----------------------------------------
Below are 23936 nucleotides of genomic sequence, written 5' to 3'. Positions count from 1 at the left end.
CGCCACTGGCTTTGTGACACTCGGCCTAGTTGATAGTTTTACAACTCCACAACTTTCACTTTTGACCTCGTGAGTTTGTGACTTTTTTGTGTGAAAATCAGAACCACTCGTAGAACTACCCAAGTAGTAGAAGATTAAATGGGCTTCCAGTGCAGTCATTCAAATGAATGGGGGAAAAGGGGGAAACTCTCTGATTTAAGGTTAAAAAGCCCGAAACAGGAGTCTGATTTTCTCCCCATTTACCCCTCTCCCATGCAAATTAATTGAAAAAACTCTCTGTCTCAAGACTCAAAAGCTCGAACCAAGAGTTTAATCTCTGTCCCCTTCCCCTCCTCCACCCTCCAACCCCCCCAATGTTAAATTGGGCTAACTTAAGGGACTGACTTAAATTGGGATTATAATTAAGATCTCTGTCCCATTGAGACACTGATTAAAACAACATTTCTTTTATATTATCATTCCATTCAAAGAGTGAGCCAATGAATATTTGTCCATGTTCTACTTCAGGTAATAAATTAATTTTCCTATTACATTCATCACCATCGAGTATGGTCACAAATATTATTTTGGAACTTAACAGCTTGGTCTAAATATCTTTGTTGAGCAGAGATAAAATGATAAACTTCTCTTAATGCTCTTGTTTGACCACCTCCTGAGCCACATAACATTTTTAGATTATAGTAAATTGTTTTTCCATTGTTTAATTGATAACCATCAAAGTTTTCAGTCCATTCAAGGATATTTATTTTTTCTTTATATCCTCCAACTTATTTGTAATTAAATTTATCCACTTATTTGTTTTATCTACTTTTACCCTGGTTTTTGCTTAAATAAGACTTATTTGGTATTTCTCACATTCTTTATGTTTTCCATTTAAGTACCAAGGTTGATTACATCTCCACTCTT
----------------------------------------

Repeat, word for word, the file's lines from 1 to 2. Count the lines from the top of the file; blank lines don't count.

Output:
Below are 23936 nucleotides of genomic sequence, written 5' to 3'. Positions count from 1 at the left end.
CGCCACTGGCTTTGTGACACTCGGCCTAGTTGATAGTTTTACAACTCCACAACTTTCACTTTTGACCTCGTGAGTTTGTGACTTTTTTGTGTGAAAATCAGAACCACTCGTAGAACTACCCAAGTAGTAGAAGATTAAATGGGCTTCCAGTGCAGTCATTCAAATGAATGGGGGAAAAGGGGGAAACTCTCTGATTTAAGGTTAAAAAGCCCGAAACAGGAGTCTGATTTTCTCCCCATTTACCCCTCTCCCATGCAAATTAATTGAAAAAACTCTCTGTCTCAAGACTCAAAAGCTCGAACCAAGAGTTTAATCTCTGTCCCCTTCCCCTCCTCCACCCTCCAACCCCCCCAATGTTAAATTGGGCTAACTTAAGGGACTGACTTAAATTGGGATTATAATTAAGATCTCTGTCCCATTGAGACACTGATTAAAACAACATTTCTTTTATATTATCATTCCATTCAAAGAGTGAGCCAATGAATATTTGTCCATGTTCTACTTCAGGTAATAAATTAATTTTCCTATTACATTCATCACCATCGAGTATGGTCACAAATATTATTTTGGAACTTAACAGCTTGGTCTAAATATCTTTGTTGAGCAGAGATAAAATGATAAACTTCTCTTAATGCTCTTGTTTGACCACCTCCTGAGCCACATAACATTTTTAGATTATAGTAAATTGTTTTTCCATTGTTTAATTGATAACCATCAAAGTTTTCAGTCCATTCAAGGATATTTATTTTTTCTTTATATCCTCCAACTTATTTGTAATTAAATTTATCCACTTATTTGTTTTATCTACTTTTACCCTGGTTTTTGCTTAAATAAGACTTATTTGGTATTTCTCACATTCTTTATGTTTTCCATTTAAGTACCAAGGTTGATTACATCTCCACTCTT